There were two types of American men who entered my youth. The first were the Mormon missionaries who often made the rounds in my small Scottish town. Inviting them in to chat was like having bona fide aliens in your house. The bubbly candor with which they were willing to muse on the meaning of life was a rare treat for a laddie hushed by the emotional air seal of Calvinism. Some years later, on a tour of duty as a roustabout in the North Sea oil fields, I met the second type. On my very first day on the rigs, a stack of oil pipes unraveled, pinning my leg beneath. Tool pusher Bob, my gangly Texan boss, who, I soon learned, was investing the lion’s share of his salary in an expedition to locate Noah’s ark, ambled over to survey the scene. “Listen, son,” he growled, “there’s one thing you need to know. I don’t want no blood on my deck.” By some fluke, no bones were fractured, but Bob’s, and the drilling company’s, attitude took its steady toll. A year later, I jotted down, as my reason for leaving: “Being here was making me the kind of man I don’t want to be.” Bob sure got a kick out of that comment.
In the course of reading Susan Faludi’s engrossing new book, I learned that Pat Conroy used almost exactly the same words to sum up his experience of the Citadel’s horror show of hazing and homosocial violence, fictionalized in The Lords of Discipline. Both Conroy and I had presumed we could decide what kind of men we wanted to be. Nothing unusual about that, but, like so many others, we needed to be fugitives from toxic, all-male environments to figure it out. The pages of Stiffed are chockablock with guys who encounter solace or revulsion in the company of men, but who are ultimately revealed as lonely, frustrated, humbled, and embittered by a deep sense of betrayal. Scouring the landscape of contemporary American masculinity, Faludi goes in search of the origin of this betrayal, and, in a series of stunning case studies of good and bad sons, finds it everywhere in the absence of mendacious, abusive, unexpressive, uncomprehending, or deadbeat fathers. Virtually everyone in this bulging book— from the grunt in the Promise Keeper trenches to the celluloid prince Stallone— feels shortchanged by the shiny promises bequeathed them by the world of their fathers. Groomed for satisfying jobs, civic-minded roles, and dutiful public service, none of which could ever be delivered, men, she concludes, need to liberate themselves (with a little help from their female friends) from their sorry torpor if we are all to usher in “feminism’s dream” of a “freer, more humane world.”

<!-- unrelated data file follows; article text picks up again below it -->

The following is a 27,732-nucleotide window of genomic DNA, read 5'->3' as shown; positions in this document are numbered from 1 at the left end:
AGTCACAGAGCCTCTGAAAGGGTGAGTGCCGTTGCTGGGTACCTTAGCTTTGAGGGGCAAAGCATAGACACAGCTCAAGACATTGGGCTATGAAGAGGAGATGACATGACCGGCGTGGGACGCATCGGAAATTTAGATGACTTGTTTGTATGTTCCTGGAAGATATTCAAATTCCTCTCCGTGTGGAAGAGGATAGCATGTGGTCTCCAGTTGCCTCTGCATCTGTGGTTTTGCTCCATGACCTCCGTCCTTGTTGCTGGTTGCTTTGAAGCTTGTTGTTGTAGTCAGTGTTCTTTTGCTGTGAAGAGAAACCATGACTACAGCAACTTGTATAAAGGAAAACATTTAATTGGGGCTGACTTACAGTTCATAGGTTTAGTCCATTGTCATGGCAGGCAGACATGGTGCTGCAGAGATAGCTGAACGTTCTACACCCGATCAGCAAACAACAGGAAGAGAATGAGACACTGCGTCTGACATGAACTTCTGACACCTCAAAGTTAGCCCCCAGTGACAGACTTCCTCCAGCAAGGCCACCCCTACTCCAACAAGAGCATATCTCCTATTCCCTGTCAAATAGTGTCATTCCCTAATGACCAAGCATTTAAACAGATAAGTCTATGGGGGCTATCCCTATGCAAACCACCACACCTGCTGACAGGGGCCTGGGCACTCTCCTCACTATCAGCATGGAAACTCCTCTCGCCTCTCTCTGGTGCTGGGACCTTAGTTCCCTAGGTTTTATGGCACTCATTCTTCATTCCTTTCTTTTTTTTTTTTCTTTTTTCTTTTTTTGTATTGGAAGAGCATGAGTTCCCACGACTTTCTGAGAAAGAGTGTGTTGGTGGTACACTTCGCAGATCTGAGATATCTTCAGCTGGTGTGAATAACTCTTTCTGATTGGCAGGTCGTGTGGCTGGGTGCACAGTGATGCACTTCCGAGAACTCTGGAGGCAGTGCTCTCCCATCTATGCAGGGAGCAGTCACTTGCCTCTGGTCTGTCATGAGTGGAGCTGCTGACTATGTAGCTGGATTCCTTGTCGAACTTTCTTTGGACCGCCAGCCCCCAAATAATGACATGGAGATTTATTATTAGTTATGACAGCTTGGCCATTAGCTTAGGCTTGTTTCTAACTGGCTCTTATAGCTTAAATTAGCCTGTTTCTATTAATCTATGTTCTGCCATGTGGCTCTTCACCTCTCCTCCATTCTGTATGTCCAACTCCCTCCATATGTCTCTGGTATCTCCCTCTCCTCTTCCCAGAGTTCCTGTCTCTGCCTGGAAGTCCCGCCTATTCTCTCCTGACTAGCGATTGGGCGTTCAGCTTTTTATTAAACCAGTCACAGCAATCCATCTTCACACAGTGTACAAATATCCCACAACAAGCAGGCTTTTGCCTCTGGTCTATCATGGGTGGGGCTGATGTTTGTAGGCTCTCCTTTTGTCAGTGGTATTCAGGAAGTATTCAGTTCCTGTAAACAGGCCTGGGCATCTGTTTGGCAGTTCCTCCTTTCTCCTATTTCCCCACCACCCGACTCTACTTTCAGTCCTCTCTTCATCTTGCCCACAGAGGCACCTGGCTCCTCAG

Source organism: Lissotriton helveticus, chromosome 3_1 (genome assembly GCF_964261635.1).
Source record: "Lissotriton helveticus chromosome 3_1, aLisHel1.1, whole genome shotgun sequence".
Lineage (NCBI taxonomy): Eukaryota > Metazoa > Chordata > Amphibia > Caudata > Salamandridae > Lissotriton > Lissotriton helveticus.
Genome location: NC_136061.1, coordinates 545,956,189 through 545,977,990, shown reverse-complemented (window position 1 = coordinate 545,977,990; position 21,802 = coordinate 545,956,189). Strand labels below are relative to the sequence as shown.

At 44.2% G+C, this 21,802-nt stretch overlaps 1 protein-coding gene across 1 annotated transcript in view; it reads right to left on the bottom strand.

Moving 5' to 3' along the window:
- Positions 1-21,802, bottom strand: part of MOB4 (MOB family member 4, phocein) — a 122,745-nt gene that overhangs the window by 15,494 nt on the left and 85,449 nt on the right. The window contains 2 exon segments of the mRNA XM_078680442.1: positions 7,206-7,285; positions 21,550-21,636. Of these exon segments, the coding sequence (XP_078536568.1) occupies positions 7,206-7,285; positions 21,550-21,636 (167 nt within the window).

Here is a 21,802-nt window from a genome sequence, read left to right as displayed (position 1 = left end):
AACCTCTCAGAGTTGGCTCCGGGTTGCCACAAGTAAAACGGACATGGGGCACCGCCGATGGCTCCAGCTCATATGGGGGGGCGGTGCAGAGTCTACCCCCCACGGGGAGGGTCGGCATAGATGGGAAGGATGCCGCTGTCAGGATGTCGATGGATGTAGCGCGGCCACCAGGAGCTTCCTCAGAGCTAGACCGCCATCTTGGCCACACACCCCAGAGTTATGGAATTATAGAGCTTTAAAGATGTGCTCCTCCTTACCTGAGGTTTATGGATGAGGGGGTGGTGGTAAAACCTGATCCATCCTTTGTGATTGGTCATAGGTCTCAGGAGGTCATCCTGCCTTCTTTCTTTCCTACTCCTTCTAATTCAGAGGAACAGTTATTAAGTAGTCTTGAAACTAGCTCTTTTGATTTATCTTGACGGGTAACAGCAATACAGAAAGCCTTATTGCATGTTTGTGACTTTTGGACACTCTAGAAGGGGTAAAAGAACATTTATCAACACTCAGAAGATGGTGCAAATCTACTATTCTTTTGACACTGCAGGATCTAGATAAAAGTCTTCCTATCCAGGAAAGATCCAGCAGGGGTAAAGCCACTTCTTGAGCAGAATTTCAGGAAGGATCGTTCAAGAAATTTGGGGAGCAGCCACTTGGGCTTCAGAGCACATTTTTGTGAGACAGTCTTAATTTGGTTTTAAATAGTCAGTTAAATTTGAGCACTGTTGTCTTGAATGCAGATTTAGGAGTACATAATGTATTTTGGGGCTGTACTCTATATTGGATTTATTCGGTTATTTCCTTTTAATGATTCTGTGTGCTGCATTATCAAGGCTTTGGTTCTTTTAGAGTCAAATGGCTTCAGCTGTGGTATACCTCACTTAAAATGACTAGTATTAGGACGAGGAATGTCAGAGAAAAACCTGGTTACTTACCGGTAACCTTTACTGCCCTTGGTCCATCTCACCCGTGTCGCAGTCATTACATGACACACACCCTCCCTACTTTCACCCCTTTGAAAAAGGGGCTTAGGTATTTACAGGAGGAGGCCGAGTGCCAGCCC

Most readers of Backlash (one of the few bestselling books of the last decade that people have actually talked about) would not have expected a sequel quite like this. From Faludi’s account, no one was more surprised than she. Initially, she set out to explore and explain men’s resistance to women’s efforts to empower themselves. But she quickly took a turn off that interstate and uncovered more realness in the painful, and often choleric, stories men told about the desertion of their fathers. The overall picture she maps is of a society in desperate decline from a golden New Deal age of the common man and the “GI ethic,” where loyalty, dedication, and respect were allied with hard work and everybody-in-the-same-boat solidarity, to the present-day, klieg-lit purgatory of what she calls “ornamental culture”— where men are more and more snared in the narcissist trap of body valuation, obsessive self-imagery, and celebrity consumption.